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Modeling is hard work.  G did it very well.  But while our backs were turned – after that last shot was set up – well – maybe he took his part just a little bit too seriously.

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52 Responses to ~:: My Hubby, the Patriarch ::~

  1. Chazi says:

    Dad is the perfect Lehi :) How amazing.

  2. Chelsea says:

    Guy really wears the robes well! I wish that sort of thing would come back into style, too…

    Also, I’ve told you that James’ daughter teaches in my school district, right? She is actually the district art coordinator or whatever. Which means she organizes the district-wide art meetings and that I’ve met her :) Small world, I think.

    • webmaster says:

      World: art + lds + educators + us = VERY small, indeed. I hoped you like her. I like all of them.

      • Chelsea says:

        I do like her, I’d like to get to know her better. She’s doing great things for the district, I think.

        • webmaster says:

          He has a couple of daughters. The one I know is an artist on her own, and I know her husband is a teacher. But I don’t think she’s the one you’re talking about. We’ll introduce you someday to her dad. But you can introduce us to her. Cultivate good friends, Chels – find people who fascinate you and are doing good. I like the way that rubs off on me, anyway.

  3. Cori says:

    I just love, love, love that Guy is Lehi, because he has that Patriarchal aura about him. And Jim loves to tell about the moment Guy lifted the orange to his nose, inhaling without an exhale. I think Guy captured Lehi well, and James captured Guy. So cool!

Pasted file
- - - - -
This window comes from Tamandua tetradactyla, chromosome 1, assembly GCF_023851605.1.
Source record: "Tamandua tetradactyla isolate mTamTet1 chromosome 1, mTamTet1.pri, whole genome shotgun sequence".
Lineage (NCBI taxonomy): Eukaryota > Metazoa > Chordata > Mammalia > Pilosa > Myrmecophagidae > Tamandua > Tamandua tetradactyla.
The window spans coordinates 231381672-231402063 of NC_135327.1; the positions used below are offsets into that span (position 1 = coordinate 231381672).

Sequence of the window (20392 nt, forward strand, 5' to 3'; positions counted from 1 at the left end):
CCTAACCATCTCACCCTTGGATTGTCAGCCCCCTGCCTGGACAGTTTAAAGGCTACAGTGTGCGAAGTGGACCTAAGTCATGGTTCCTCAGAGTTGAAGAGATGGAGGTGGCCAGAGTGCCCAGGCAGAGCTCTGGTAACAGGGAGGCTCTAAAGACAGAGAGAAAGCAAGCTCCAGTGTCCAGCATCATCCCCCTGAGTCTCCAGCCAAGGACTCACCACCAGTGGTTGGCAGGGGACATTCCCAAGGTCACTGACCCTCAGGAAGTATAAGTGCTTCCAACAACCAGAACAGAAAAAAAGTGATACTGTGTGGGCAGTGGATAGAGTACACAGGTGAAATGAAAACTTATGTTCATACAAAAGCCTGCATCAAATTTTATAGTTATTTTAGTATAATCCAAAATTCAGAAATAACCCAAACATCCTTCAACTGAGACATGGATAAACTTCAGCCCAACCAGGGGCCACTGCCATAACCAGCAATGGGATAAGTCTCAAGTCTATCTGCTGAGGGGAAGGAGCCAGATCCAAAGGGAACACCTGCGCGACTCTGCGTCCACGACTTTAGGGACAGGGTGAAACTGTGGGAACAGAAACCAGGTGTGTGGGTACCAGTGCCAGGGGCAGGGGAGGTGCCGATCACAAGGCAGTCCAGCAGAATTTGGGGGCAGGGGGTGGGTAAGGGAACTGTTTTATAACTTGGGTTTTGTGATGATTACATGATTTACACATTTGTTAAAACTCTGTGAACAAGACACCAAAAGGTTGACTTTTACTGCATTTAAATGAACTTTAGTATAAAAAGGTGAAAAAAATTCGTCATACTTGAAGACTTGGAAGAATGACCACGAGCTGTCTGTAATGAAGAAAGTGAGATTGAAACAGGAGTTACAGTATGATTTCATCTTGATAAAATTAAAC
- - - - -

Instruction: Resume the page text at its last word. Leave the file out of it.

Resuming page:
• webmaster says:

      YAY!! That last sentence – hmmmm. You wouldn’t happen to be a brilliant writer, now, would you? Why – YES!! You would!! Jim should have used all of us on the last page. That’d been fun, huh?

  4. Ginna says:

    I love so much seeing the backstory on all this. I’ve been looking at and enjoying the book for a few weeks now, and I could really see the poses in your photos. I love the book, such a treasure. I wish I could get a print of that painting on the cover!

    • webmaster says:

      When I saw the original at the Mormon Arts retreat, I had a very hard time understanding why I wasn’t owning that thing. There were about three thousand reasons why, by the way.

  5. G-Force says:

    I am so very glad you shared the story and photos! I kept meaning to ask you … a few months ago, Brent sent me a text-pix with the cover for that book while he was at Deseret Book asking if that was Guy. Despite the tiny screen on my cell phone, I found the resemblance quite remarkable!

    When my (big) little brother was staying with us over the holidays, we toured Temple Square and the lights. Since parking was scarce, Brent pulled over and dropped us off right in front of Deseret Book. The gingerbread factory display in the window captivated our attention and imaginations. We had to go inside to check it out in its full grandeur! (Of course, the kids thought tasting a gingerbread cookie made it even more magical). As I browsed the shelves nearby, there was Guy as Lehi! Now that just had to be more than coincidence! Yet, I failed to remember to ask you once again! So thank you for reminding me I was supposed to ask! Any chance Guy would autograph it if I bought one???

    BTW: Dr. T’s wife and son were models for Ben Soward’s illustrations in the “Christmas Oranges” book. It’s so fun to go to a store that has some of my favorite people immortalized in art!

    • webmaster says:

      How fun = multiple illustrations in your life. Yep – it was certainly Guy. The first person who asked was my sister – the ad for the book came out while I was in Texas down there, and the first thing she said when I first saw her was: “IS THIS GUY????”